Marseille, often overlooked, is a fascinating vacation destination. Known to the Greeks as Massalia, Marseille’s history spans over 20,000 years. Today, just like when it was an ancient Greek settlement, the city remains a major center of maritime trade.

In recent years, Marseille has undergone improvements to its infrastructure, offering visitors a more welcoming experience. As the second-largest city in France, there’s plenty to see and do here, so give yourself extra time to explore.

Old Port

Take a stroll along the Old Port, where you can admire the boats, enjoy the sea breeze, and soak up the vibrant atmosphere. The Old Port has been the heart of Marseille for centuries and continues to be a popular gathering spot for locals and travelers alike.

North African Market

Wander through the North African Market, where you can sample exotic foods and learn about the sights, sounds, and smells of this lively market. Here, you’ll find a wide variety of spices, herbs, vegetables, and other ingredients used in North African cuisine. Don’t miss the chance to try some delicious street food, such as couscous or merguez (spicy sausage).

Fort Saint Jean

Visit the historic Fort Saint Jean, a fortress-turned-museum expo center. This impressive structure dates back to the 12th century and has played a significant role in Marseille’s defense over the centuries. Today, it houses various exhibitions and offers stunning views of the city and the Mediterranean Sea.

Notre-Dame de la Garde

Take a thrilling city bus ride to visit Notre-Dame de la Garde, the iconic church perched on a hilltop overlooking Marseille. The journey up the narrow, winding roads is an adventure in itself. Once you reach the top, you’ll be rewarded with breathtaking panoramic views of the city and the sea. The church’s interior is equally impressive, with its ornate decorations and beautiful stained-glass windows.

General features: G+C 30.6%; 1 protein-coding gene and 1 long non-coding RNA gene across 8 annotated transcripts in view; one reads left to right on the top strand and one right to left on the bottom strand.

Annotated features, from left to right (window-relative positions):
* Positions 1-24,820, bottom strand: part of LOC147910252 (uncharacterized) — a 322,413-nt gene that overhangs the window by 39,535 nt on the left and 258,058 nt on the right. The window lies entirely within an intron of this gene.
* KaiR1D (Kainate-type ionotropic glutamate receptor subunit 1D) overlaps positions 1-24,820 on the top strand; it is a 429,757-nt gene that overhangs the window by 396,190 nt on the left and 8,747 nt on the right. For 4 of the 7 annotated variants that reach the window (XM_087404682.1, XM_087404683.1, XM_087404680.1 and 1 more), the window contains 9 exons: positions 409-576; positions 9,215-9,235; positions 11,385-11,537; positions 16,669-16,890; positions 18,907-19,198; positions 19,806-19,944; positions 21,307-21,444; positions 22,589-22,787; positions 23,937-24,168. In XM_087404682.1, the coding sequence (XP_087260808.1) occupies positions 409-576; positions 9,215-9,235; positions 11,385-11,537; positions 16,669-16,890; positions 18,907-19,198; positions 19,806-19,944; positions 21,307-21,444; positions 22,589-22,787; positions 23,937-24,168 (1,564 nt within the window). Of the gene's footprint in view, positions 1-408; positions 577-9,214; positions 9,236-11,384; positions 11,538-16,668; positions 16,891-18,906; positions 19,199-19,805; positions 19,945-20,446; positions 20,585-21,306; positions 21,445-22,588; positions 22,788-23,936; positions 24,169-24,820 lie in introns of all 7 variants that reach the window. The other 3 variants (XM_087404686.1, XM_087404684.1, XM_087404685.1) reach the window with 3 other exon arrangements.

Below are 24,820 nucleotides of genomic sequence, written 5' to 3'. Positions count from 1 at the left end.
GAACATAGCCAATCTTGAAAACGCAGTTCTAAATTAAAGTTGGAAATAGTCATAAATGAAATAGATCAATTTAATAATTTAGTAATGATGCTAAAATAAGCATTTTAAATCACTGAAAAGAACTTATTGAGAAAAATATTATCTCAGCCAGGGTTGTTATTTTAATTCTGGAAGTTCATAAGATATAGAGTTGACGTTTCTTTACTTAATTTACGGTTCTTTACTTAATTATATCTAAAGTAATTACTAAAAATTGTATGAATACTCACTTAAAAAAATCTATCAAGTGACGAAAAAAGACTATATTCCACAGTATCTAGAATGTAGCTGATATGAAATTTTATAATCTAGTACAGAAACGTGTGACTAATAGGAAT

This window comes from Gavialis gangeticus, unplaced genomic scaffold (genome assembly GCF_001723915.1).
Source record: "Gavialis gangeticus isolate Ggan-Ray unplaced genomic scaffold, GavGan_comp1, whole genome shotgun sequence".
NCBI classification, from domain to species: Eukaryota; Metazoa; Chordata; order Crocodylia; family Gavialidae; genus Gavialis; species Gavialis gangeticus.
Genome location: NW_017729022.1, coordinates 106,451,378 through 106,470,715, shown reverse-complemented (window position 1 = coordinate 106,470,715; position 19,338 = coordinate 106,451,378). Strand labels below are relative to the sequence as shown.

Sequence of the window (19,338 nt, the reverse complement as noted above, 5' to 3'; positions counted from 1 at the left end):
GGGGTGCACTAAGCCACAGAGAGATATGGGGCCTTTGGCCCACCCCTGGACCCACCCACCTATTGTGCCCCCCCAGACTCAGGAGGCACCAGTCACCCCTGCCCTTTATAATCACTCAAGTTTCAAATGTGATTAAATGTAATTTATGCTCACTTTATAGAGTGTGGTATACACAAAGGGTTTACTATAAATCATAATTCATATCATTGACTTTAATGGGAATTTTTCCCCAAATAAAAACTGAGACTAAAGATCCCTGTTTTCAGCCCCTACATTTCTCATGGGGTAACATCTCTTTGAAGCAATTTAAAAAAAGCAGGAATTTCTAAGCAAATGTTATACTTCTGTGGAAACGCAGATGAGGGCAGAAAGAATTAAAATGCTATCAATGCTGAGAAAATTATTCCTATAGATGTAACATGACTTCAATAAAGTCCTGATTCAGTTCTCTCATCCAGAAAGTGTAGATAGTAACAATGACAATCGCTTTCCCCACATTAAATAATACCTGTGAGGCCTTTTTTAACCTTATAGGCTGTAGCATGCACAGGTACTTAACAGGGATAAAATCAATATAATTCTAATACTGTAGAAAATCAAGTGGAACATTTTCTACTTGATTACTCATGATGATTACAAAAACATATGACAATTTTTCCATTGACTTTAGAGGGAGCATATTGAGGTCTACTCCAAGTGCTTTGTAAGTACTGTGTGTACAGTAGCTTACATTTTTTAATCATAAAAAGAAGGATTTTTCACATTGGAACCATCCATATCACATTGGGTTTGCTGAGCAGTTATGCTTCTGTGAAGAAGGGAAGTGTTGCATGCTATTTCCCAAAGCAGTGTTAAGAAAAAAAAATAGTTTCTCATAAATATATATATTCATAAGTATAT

Getting to Notre-Dame de la Garde

To reach Notre-Dame de la Garde, you can take bus number 60 from the Old Port. The ride takes about 20 minutes and offers scenic views along the way. Alternatively, you can walk up the hill, which takes around 30-40 minutes, depending on your pace.

Other Attractions

  • Château d’If: A fortress on an island near Marseille, made famous by Alexandre Dumas’ novel “The Count of Monte Cristo”
  • La Canebière: Marseille’s main street, lined with shops, cafes, and historical buildings
  • Calanques National Park: A stunning coastal area with limestone cliffs, crystal-clear waters, and hiking trails

Food and Drink

Marseille is known for its delicious seafood and traditional dishes, such as bouillabaisse (a fish stew) and pieds et paquets (a tripe and sheep’s feet dish). Be sure to sample some local specialties during your visit. The city also has a thriving craft beer scene, with several microbreweries and bars offering a wide selection of local brews.

Marseille is a city full of surprises, offering a perfect blend of history, culture, and natural beauty. Whether you’re interested in exploring ancient sites, sampling delicious food, or simply soaking up the Mediterranean atmosphere, Marseille has a lot to offer. Bienvenue à Marseille!

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